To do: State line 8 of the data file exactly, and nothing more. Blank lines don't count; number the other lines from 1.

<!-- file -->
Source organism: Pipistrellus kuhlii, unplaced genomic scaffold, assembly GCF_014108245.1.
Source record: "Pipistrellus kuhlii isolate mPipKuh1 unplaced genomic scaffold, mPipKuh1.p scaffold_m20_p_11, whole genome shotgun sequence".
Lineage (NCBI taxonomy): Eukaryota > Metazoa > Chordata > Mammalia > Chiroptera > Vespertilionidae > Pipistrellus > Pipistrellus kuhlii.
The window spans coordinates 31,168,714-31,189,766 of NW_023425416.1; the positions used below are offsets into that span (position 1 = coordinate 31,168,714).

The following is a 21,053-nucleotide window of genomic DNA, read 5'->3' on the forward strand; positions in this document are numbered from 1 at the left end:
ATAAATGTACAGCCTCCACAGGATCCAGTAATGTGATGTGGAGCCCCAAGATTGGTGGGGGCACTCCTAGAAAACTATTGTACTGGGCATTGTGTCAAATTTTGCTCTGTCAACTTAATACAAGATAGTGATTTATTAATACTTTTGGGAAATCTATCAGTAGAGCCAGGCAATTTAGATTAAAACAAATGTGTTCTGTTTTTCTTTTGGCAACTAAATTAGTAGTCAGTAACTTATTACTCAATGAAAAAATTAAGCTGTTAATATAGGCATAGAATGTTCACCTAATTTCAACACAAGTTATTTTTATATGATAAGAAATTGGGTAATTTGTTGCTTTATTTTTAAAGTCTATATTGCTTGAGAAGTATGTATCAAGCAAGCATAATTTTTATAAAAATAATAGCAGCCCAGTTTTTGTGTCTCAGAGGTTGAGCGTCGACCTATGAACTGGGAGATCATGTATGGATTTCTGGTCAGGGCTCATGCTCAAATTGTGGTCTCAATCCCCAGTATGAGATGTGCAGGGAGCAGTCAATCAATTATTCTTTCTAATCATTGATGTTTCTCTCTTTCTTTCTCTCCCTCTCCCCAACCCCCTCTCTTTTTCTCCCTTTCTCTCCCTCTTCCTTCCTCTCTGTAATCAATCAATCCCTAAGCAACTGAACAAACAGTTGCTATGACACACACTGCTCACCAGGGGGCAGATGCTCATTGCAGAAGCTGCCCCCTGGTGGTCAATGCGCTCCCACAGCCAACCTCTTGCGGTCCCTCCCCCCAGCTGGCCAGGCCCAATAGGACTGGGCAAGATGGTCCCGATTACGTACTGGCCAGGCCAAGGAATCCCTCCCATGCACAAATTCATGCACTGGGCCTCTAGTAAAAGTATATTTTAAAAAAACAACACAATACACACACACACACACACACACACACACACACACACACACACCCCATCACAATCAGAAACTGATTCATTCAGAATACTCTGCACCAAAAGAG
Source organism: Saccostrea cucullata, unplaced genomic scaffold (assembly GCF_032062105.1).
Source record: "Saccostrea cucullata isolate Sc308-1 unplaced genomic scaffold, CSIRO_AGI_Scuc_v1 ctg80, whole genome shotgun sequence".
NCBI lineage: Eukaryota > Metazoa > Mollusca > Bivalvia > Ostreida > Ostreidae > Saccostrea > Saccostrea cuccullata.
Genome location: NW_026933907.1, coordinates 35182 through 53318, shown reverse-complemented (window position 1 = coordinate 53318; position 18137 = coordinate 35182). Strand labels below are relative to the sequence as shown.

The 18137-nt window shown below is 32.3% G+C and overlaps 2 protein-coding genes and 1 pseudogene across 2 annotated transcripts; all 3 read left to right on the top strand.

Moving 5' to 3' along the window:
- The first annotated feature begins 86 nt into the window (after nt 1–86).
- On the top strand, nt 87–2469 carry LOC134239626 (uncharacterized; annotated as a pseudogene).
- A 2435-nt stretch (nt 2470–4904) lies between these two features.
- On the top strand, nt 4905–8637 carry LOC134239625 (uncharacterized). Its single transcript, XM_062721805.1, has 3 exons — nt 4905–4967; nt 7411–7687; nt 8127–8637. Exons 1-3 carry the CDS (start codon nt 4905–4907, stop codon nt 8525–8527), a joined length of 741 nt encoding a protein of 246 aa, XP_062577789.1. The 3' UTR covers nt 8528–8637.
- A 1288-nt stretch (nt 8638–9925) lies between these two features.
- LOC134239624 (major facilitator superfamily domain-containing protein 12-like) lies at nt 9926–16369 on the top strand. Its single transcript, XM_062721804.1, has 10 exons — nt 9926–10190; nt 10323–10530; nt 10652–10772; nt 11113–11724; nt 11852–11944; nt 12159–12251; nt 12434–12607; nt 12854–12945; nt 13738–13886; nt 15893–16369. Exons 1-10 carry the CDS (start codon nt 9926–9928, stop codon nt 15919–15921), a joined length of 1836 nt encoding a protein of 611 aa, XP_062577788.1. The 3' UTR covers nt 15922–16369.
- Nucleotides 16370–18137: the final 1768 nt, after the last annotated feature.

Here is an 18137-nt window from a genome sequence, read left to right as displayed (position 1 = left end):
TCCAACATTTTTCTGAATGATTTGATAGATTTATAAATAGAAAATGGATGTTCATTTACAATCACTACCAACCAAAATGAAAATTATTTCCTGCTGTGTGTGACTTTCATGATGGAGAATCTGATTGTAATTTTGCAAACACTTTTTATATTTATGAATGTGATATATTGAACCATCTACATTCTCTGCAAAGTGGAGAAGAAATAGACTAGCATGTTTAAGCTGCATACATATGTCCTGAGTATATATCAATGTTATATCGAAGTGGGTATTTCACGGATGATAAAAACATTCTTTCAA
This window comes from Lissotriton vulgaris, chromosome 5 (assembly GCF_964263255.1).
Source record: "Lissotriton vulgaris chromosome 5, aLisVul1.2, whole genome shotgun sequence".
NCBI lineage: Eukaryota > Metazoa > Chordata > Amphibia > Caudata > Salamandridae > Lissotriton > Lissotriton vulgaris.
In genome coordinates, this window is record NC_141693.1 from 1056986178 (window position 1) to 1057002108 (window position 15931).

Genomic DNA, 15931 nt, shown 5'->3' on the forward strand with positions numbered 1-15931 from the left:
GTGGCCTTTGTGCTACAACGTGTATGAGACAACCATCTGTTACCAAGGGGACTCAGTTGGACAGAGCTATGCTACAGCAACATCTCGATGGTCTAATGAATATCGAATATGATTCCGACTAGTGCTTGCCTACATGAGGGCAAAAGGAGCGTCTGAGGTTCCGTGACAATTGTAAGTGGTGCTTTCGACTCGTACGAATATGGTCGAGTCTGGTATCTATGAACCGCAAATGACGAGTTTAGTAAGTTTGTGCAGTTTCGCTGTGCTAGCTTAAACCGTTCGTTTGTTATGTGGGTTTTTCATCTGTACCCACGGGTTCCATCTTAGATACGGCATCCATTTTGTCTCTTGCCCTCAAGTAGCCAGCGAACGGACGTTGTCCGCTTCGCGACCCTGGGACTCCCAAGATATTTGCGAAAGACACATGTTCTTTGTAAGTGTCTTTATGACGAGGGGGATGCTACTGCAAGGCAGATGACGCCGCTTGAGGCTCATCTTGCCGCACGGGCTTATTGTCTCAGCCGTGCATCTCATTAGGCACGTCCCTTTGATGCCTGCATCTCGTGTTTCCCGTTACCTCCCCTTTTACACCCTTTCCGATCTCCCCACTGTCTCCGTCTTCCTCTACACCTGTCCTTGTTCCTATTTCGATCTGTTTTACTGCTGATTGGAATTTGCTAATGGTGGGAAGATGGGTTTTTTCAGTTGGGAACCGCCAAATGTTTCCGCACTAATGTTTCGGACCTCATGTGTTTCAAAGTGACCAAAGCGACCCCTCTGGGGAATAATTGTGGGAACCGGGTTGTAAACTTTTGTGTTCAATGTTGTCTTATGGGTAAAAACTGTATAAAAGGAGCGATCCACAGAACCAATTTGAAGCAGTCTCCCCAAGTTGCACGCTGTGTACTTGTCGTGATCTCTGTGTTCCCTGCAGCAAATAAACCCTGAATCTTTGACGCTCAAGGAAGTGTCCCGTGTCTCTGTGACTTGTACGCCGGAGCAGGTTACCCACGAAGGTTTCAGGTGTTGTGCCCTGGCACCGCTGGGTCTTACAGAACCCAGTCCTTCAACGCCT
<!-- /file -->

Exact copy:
Source record: "Saccostrea cucullata isolate Sc308-1 unplaced genomic scaffold, CSIRO_AGI_Scuc_v1 ctg80, whole genome shotgun sequence".